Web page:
When it comes to my favorite stories, no matter the format, they tend to be about adolescence. There is a universality of experience that cuts across time period and culture, at least to a certain extent in our increasingly globalised society. However, there are stories from different cultural backgrounds or time periods which seem to have very strong parallels. It is known to almost all regular readers that my favorite anime/manga series is Kimagure Orange Road. What they may not know is how influential the American TV show, The Wonder Years, was on me and how I may have recognised its parallels in the discovery of KOR.
Many individuals who choose to come to Japan do so for only a short period of time. Many believe joining a union isn't of any use to them, and they may not even be aware they can join. However, one of the first actions an assistant language teacher or eikaiwa teacher (yes, even a JET Programme teacher!) should do is join a union.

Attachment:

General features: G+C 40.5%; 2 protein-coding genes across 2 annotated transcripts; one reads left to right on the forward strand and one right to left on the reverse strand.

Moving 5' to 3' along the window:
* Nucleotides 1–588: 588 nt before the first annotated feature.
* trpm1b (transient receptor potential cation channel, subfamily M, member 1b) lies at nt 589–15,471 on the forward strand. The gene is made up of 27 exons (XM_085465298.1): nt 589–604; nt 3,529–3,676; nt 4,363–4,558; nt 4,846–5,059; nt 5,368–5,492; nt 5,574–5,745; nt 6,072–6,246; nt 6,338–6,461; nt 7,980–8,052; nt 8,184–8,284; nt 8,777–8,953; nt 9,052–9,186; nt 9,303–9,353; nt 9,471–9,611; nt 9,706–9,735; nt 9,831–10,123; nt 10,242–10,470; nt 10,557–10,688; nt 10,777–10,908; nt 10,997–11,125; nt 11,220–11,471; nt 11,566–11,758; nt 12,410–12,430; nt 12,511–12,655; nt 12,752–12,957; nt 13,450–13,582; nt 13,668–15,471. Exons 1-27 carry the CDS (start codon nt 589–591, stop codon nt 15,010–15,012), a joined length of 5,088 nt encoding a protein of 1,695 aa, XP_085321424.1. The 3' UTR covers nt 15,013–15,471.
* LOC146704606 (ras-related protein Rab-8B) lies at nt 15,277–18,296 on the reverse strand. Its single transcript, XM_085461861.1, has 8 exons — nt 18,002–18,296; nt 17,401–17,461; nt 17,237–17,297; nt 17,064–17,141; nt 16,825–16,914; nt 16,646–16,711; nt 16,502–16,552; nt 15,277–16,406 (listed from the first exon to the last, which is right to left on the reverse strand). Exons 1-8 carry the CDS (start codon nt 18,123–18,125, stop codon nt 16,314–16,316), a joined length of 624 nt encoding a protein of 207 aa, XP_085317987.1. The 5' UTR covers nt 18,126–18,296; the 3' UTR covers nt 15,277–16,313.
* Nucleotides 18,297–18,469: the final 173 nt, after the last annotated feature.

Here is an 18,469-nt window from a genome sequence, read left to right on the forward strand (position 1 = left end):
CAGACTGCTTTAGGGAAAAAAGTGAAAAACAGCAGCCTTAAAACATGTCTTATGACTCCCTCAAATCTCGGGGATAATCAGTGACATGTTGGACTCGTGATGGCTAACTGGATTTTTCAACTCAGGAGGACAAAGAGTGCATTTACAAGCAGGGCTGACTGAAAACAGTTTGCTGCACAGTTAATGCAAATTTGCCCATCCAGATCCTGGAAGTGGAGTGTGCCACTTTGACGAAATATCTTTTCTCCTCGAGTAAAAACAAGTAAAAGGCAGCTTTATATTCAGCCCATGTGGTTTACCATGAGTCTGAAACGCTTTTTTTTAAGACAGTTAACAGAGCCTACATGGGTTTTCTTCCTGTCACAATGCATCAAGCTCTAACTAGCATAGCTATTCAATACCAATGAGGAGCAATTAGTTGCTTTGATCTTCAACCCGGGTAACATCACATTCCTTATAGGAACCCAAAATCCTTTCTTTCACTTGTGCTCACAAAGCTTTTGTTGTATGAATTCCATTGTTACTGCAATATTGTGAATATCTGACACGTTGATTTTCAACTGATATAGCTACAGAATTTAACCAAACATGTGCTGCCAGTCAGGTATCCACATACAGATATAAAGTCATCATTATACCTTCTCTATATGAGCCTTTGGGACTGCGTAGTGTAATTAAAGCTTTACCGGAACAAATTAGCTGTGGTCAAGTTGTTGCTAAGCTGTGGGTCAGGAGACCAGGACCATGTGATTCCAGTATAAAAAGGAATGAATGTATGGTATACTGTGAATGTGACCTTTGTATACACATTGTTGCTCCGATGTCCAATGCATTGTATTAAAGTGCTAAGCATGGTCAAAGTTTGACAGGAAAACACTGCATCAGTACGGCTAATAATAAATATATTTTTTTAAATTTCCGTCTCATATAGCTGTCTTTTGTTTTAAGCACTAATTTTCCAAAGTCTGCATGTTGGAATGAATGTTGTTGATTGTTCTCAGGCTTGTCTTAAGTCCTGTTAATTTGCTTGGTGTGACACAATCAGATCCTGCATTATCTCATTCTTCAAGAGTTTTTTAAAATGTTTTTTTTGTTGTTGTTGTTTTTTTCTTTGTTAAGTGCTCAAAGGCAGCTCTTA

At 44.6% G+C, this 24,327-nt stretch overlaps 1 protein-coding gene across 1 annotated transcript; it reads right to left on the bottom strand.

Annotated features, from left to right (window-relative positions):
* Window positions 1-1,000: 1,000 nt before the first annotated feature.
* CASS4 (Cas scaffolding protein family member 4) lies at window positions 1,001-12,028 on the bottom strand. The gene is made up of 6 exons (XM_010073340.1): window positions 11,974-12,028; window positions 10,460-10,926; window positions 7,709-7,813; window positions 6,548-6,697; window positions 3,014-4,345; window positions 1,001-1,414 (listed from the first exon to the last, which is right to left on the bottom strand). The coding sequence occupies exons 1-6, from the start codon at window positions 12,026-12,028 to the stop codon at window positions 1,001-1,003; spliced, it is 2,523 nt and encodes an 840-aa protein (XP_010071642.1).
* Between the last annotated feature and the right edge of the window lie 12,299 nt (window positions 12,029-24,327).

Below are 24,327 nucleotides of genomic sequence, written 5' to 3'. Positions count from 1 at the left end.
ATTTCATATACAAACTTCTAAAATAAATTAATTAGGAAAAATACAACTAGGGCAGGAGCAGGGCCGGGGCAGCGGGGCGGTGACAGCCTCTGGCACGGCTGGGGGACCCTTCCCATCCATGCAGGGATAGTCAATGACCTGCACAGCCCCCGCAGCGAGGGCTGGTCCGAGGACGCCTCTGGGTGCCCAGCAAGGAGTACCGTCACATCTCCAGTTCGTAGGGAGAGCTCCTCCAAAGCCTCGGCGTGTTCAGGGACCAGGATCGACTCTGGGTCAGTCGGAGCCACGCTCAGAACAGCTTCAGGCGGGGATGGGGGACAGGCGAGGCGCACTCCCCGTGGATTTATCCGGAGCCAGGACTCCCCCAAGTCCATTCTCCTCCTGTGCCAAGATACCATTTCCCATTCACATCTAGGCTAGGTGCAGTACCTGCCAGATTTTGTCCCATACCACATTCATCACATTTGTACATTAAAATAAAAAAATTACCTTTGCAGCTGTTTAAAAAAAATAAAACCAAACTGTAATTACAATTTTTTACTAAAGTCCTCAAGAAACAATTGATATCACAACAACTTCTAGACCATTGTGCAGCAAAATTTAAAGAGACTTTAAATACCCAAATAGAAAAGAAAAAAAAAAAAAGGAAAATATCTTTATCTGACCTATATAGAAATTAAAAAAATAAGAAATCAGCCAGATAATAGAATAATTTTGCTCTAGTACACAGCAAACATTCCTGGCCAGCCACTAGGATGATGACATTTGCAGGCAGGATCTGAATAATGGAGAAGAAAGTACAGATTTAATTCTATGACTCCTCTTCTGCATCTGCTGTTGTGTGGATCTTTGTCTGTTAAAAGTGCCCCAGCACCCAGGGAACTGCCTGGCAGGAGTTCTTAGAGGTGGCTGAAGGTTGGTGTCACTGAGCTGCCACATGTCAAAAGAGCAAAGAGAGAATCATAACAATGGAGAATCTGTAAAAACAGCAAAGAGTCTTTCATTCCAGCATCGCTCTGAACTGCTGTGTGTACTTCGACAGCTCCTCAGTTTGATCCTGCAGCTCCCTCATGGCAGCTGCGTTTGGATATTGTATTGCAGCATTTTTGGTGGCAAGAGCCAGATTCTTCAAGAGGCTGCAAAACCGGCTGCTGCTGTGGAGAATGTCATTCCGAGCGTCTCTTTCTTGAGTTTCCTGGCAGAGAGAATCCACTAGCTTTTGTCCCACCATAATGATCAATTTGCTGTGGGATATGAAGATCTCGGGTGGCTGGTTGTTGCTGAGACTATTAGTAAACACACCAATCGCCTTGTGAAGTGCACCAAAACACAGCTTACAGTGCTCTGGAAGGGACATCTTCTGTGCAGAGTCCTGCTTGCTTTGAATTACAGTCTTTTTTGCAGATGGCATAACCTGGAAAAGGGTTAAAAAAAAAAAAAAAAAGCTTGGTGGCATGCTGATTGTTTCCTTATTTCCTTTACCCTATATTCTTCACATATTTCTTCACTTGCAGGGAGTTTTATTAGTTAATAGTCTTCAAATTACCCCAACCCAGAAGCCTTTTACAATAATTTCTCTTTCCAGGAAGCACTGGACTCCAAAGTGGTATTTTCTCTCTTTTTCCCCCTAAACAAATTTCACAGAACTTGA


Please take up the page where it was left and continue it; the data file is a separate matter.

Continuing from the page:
Although Ranma 1/2 technically came out (at least in its first incarnation) as an anime in 1989, I was first presented with its manga in the summer of 1997. As a queer trans girl, it would seem that the story of a boy who turns into a girl would be interesting to me. In fact, I only read and watched it casually. It could never hold a candle to Takahashi Rumiko's other work, Maison Ikkoku, or my own beloved Kimagure Orange Road by Matsumoto Izumi.
Nippolitica is a blog about my meandering thoughts on the various intersections between Japan, politics, media (especially anime/manga), LGBTQIA+ issues, and everyday life.